Rally highlights Missouri businesses paying above minimum wage

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RAISE THE WAGE: Amy Jennewein, speaking at the rally, is a single mother employed at Price Chopper in House Springs, said: “It is wrong to allow poverty-level wages to be enshrined in our federal law.… The textbook definition of minimum wage is that which provides your basic needs for living. It’s ironic, because nobody can live on $7.25.” – Labor Tribune photo
RAISE THE WAGE: Amy Jennewein, speaking at the rally, is a single mother employed at Price Chopper in House Springs, said: “It is wrong to allow poverty-level wages to be enshrined in our federal law.… The textbook definition of minimum wage is that which provides your basic needs for living. It’s ironic, because nobody can live on $7.25.”
– Labor Tribune photo

University City – A traveling, labor-backed coalition promoting federal minimum wage legislation came to St. Louis April 25 and found business owners willing to speak up for the idea.

Americans United for Change held its “Give America a Raise” rally in a place beloved by many music lovers – inside the Vintage Vinyl used record store on the University City Loop.

Organizer Alexandra Townsend, political action coordinator for AFSCME Council 72, said the rallies, held in 20 states, are aimed at showing Congress that people support the federal Harkin-Miller bill, the Fair Minimum Wage Act, to raise the national minimum wage from $7.25 an hour to $10.10.

“America deserves a raise,” Townsend said. “We think that bill needs to come to the floor and get passed.”

Other groups and community action groups involved in the campaign include SEIU, UFCW Local 655, Missouri Jobs with Justice, Progress Missouri and Missouri Pro Vote.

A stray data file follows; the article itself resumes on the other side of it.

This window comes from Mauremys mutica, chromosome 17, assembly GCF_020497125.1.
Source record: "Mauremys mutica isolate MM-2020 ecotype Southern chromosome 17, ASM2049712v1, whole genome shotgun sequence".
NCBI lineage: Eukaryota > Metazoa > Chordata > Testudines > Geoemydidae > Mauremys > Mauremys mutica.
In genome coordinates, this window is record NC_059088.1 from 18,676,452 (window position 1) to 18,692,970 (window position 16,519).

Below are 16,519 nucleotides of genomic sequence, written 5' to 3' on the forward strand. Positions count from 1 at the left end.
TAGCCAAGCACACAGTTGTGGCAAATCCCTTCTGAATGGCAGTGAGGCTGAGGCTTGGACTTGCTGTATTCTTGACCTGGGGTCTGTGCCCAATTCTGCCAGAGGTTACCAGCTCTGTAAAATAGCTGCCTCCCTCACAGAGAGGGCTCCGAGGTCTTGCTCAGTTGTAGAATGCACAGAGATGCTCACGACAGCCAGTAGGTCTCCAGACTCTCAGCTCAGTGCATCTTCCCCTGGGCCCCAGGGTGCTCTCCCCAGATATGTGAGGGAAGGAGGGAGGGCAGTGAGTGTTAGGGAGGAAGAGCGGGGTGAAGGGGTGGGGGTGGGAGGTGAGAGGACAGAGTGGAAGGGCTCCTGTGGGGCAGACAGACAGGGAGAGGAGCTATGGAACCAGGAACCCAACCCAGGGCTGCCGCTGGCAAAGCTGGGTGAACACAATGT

BY THE NUMBERS

An estimated 373,600 Missourians would be directly affected by increasing the federal minimum wage to $10.10, boosting total wages in the state by more than $821 million.

According to MIT, the living wage in St. Louis is $18,065 to be able to afford housing, medical care, transportation and food. If full-time Missouri workers made $10.10 an hour, they would earn $21,008 a year.

‘THE RIGHT THING TO DO’

Chris Sommers, a St. Louisan and co-owner of the popular Pi Pizzeria chain, explained why his company began paying a minimum $10.10 an hour last year.

“The biggest reason we did it was that it was the right thing to do,” he said

About 165 employees at Pi’s seven locations in St. Louis and Washington D.C. were affected by the decision.

Sommers said raising the wage has reduced turnover and training costs.

“We’ve already seen an increase in moral,” he added.

MORE MONEY TO SPEND

Tom “Papa” Ray, co-owner of Vintage Vinyl, said paying workers above the minimum wage was a matter of “enlightened self-interest.”

“I have a very low turnover,” he said. “And I want my customers to have a little more money to spend.”

Vintage Vinyl has about 20 employees.

“The money we generate, the greatest percentage stays in our community,” he said, noting that money spent at Walmart, or other low-wage discount stores, leaves the community forever.

Missouri State Sen. Jamilah Nasheed, (D-St. Louis), has sponsored legislation to raise the state minimum wage from $7.50 to $10 an hour.

“We all know when people make more, they spend more,” Nasheed said. “We all know that this is how you build a stronger economy. Low wage workers are not looking for a handout – they are looking for a hand-up.”

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